Large companies in traditional industries, from manufacturing to finance, should adopt digital technology now to gain an advantage over their rivals, according to a new book published by Harvard Business Review Press.
Leading Digital: Turning Technology into Business Transformation is based on a study of more than 400 large, mainstream organisations and is co-authored by Didier Bonnet, senior vice president of Capgemini Consulting and MIT researchers George Westerman and Andrew McAfee.
According to the study, companies should undergo a digital transformation now, as the transition will be more difficult in the next decade, with the pace of technological change expected to quicken.
Westerman said that the book focuses particularly on the "90+ per cent of the economy that doesn't do technology for a living."
The companies that were most successful at digital transformation, dubbed "Digital Masters," were generally more successful than their peers. Research conducted by MIT and Capgemini found that, on average, digital masters were 26 per cent more profitable than their competitors and experienced revenue from physical assets that was nine per cent greater.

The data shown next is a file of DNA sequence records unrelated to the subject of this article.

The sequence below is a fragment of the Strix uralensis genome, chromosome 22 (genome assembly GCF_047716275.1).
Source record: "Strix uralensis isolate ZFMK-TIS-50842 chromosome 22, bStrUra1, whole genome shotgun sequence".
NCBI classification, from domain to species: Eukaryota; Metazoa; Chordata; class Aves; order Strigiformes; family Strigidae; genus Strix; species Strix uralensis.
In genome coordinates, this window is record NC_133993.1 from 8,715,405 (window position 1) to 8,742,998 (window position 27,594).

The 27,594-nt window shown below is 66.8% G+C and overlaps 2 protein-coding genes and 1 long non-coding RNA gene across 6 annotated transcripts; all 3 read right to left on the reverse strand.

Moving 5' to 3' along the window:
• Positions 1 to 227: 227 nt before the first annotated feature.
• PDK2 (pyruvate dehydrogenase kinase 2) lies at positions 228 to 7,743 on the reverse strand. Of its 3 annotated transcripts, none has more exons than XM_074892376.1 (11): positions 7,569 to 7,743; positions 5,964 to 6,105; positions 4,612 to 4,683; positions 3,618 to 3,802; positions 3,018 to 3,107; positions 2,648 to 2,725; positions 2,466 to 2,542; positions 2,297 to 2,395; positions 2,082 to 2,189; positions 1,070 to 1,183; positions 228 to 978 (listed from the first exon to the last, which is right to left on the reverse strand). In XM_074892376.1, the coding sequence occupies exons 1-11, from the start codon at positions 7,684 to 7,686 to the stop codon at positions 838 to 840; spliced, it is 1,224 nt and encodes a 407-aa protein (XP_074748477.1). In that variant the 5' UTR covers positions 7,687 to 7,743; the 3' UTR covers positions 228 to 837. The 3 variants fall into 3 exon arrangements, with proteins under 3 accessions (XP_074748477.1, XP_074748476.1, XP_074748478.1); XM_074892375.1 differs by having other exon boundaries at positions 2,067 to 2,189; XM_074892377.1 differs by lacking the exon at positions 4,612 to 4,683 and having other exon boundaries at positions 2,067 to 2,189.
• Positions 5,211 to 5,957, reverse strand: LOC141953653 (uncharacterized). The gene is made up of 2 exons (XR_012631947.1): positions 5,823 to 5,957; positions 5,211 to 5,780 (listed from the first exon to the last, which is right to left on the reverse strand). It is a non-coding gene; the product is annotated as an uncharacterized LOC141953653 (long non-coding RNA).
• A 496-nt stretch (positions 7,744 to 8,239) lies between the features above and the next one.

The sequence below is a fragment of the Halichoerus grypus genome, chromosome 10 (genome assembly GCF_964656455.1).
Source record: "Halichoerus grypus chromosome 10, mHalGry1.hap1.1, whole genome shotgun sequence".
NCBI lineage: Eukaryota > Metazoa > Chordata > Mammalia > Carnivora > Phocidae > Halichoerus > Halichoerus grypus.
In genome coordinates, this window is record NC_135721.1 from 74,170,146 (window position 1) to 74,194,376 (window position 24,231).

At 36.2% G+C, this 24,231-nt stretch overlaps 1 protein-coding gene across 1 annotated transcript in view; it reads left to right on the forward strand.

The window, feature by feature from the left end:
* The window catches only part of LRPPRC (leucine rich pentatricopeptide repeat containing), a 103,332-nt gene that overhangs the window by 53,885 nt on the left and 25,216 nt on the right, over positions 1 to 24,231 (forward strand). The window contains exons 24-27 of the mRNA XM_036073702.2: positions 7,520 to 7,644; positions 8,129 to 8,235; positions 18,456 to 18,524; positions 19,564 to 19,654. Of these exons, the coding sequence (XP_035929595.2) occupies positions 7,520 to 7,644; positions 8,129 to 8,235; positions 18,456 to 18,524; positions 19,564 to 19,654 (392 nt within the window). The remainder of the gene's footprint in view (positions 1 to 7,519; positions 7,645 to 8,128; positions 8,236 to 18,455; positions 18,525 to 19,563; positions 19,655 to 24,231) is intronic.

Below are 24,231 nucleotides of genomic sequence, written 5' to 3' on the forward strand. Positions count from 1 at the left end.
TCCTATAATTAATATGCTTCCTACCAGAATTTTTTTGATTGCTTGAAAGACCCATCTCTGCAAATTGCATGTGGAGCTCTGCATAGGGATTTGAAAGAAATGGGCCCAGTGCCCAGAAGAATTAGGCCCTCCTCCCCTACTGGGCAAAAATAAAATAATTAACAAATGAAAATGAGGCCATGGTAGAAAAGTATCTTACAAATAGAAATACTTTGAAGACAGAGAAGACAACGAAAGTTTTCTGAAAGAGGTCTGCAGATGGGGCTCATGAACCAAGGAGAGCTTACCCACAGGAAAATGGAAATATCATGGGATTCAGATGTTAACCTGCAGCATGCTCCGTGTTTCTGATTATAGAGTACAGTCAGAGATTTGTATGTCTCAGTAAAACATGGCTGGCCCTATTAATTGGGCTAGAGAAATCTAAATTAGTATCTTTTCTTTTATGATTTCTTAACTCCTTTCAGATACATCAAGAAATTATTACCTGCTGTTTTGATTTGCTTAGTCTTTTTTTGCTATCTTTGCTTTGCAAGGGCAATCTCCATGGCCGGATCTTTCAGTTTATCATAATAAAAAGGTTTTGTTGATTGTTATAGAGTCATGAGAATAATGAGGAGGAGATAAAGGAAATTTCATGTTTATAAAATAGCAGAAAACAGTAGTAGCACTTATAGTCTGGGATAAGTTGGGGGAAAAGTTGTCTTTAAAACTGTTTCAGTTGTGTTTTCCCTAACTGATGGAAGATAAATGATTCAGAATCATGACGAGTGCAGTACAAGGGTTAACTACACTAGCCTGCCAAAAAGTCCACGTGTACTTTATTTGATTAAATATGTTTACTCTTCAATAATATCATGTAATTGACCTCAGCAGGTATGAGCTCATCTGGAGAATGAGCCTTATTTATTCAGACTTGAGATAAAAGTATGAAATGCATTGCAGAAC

The book includes more than 100 case studies providing advice on how to become a digital leader. In particular, the study recommends focusing on three key areas: customer experience, operational processes and business models. Companies researched in the book include Burberry, Lloyds Banking Group and Nike.
Firms will also find practical guidance in the form of a step-by-step management guide, helping organisations to mobilise and then sustain any change they ultimately decide to implement.
MIT's Andrew McAfee added that it was important for businesses to become digital masters now, to keep-up with the rate of technological change.
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"Digital Masters keep making digital technologies work for them even though the technologies themselves are constantly changing," he said. "This is an important journey because when it comes to the impact of digital technologies on the business world, we ain't seen nothing yet."